In this reading of the culture wars, middle-income voters privilege culture over economics because they perceive the breakdown of "traditional values" — manifested in everything from divorce, marriage and out-of-wedlock birth rates to what's shown on television and taught in schools — as a greater danger to their well-being than, say, the specter of outsourcing or the spike in CEO salaries.This is an argument that Ross and Reihan Salam make in their upcoming book, Grand New Party, and it consists of two separate points that get a bit conflated here. The first is that the working class today isn't all that badly off. This isn't an argument against promoting policies to help them (Grand New Party, in fact, is basically an extended argument in favor of giving more attention to economic policies that help the working class), merely an observation that in a country where the median family income is $56,000 a lot of people are comfortable enough that they aren't highly motivated to vote on purely pocketbook issues. In other words, they aren't voting on cultural issues because they're poor, they're voting on cultural issues because they're well enough off that they can afford to.
In a robust economy, most Americans — yes, even most blue-collar Americans — feel like they can control their own economic destiny; even now, on the cusp of a recession, huge majorities of American will say their own financial outlook is relatively rosy. Which means that their worries, not implausibly, turn to sociological and cultural questions. Are my streets safe at night, and will my neighborhood still be a good place to raise a family in ten years? What are my kids watching on TV, or being taught in school? Will my daughter's marriage break up, and will my son do the right thing by his girlfriend if he gets her pregnant? And, more broadly — does my government reflect and promote my values, whether in marriage law or welfare policy or what-have-you?
The second point is a more interesting one: namely that working class communities are more concerned about the breakdown of traditional mores because it's working class communities that are most seriously affected by the breakdown of traditional mores. As Garance Franke-Ruta put it a couple of years ago in the American Prospect:
Lower-income individuals simply live in a much more disrupted society, with higher divorce rates, more single moms, more abortions, and more interpersonal and interfamily strife, than do the middle- and upper-middle class people they want to be like. It should come as no surprise that the politics of reaction is strongest where there is most to react to. People in states like Massachusetts, for example, which has very high per capita incomes and the lowest divorce rate in the country, are relatively unconcerned about gay marriage, while those in Southern states with much higher poverty, divorce, and single-parenthood rates feel the family to be threatened because family life is, in fact, much less stable in their communities. In such environments, where there are few paths to social solidarity and a reat deal of social disruption, the church frequently steps into the breach, further exacerbating the fight.Middle class whites don't care much about rising divorce rates, for example, because (a) divorce rates aren't that high among middle class whites and (b) divorce isn't all that catastrophic when it does happen. Working class communities, however, have much higher divorce rates and are therefore naturally more sensitive to its effects. That's especially true since the economic effects of divorce are far more dire for low-income families than they are for higher-income families.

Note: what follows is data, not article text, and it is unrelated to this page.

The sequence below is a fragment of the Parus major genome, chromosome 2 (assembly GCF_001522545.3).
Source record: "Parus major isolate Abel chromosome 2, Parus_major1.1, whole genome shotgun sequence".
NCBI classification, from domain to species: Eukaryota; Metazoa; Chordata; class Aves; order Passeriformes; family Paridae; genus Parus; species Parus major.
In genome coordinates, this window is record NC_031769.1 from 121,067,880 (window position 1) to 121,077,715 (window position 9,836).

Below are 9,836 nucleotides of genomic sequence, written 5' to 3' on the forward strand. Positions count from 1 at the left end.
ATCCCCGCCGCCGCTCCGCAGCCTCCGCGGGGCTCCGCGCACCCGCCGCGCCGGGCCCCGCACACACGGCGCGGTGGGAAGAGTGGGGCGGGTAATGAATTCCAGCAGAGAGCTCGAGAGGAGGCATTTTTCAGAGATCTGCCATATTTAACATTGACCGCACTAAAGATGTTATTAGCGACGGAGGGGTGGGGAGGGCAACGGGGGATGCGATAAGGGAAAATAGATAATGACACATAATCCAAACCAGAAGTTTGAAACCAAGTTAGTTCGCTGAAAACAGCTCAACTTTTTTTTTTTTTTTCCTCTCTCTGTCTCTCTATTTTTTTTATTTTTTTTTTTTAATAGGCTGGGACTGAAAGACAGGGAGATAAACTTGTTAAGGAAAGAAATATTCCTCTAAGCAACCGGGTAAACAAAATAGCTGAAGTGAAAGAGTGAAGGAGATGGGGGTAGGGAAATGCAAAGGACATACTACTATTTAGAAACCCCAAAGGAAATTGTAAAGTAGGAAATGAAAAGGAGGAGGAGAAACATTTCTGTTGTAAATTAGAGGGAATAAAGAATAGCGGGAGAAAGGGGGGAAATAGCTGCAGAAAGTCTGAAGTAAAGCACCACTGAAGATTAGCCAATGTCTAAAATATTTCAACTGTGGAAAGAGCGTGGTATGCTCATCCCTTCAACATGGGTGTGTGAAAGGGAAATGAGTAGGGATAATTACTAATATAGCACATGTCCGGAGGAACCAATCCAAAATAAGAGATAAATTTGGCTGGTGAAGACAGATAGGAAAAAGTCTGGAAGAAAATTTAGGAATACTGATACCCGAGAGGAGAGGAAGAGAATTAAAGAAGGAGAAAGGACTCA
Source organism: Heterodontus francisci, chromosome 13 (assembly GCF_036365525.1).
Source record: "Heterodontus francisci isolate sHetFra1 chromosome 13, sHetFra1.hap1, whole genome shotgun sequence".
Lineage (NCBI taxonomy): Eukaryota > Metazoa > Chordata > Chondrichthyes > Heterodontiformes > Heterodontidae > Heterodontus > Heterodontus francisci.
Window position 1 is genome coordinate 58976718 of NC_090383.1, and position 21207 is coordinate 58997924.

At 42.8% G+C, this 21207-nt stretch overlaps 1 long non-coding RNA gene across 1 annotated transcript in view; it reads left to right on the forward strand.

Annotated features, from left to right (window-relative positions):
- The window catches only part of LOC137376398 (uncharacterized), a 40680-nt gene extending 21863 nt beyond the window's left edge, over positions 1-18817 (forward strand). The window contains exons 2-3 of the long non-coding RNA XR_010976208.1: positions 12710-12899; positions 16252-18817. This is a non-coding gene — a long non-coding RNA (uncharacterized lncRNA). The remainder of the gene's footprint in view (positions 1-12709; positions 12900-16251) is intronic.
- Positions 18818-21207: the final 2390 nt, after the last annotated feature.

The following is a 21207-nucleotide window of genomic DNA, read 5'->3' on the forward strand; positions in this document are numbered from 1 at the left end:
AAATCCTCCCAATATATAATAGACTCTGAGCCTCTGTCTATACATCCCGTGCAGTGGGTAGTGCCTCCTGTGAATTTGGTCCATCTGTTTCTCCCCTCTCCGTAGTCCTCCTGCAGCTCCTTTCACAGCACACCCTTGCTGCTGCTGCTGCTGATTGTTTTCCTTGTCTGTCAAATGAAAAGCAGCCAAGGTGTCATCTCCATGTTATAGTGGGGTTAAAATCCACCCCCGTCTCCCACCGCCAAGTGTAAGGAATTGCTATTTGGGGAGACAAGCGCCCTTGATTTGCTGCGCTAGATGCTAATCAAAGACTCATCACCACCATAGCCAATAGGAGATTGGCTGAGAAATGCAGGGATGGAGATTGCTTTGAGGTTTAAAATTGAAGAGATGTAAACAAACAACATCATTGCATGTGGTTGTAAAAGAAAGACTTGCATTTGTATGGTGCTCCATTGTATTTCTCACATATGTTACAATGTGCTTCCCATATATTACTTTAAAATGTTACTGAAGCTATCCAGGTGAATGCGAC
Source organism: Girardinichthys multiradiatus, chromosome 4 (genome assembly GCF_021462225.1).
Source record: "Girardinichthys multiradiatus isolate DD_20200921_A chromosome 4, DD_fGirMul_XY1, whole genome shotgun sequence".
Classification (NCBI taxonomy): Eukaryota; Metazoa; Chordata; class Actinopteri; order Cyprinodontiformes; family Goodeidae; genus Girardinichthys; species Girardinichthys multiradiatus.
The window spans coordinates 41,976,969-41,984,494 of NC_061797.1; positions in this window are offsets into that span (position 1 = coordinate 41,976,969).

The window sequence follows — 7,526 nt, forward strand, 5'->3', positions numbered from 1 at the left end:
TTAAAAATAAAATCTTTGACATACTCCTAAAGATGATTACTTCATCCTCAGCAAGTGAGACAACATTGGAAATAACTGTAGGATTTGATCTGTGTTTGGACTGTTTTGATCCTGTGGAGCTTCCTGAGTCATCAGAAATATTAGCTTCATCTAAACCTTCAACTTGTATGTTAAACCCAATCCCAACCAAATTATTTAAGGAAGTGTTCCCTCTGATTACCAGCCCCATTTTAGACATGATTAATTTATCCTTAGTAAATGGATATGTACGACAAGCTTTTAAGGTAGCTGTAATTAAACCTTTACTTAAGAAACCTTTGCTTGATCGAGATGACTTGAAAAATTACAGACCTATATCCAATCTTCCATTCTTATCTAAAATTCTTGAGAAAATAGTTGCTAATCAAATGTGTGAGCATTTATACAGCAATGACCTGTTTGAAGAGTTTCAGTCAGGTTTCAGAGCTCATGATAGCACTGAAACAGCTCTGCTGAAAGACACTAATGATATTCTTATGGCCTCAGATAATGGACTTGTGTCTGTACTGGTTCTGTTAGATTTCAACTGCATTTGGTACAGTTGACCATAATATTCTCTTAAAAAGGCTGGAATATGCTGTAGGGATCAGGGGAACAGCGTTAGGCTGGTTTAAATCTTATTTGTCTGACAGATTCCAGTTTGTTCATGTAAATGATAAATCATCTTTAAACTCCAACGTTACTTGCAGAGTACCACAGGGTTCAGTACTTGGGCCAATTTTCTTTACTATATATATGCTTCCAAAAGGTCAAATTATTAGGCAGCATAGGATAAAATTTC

This obviously isn't the whole story, and there's not much question that the Republican Party has cynically fanned the cultural flames for decades partly as a way of distracting voters from noticing that their economic policies are aimed almost entirely at promoting the fortunes of the rich and the mega-rich. Still, it's a worthwhile observation that working class voters care more about the post-60s breakdown of the family because they're much more intimately affected by it in the first place. In a way, this is an argument that economic factors do drive cultural anxieties, but in a subtly different way than we usually think of it.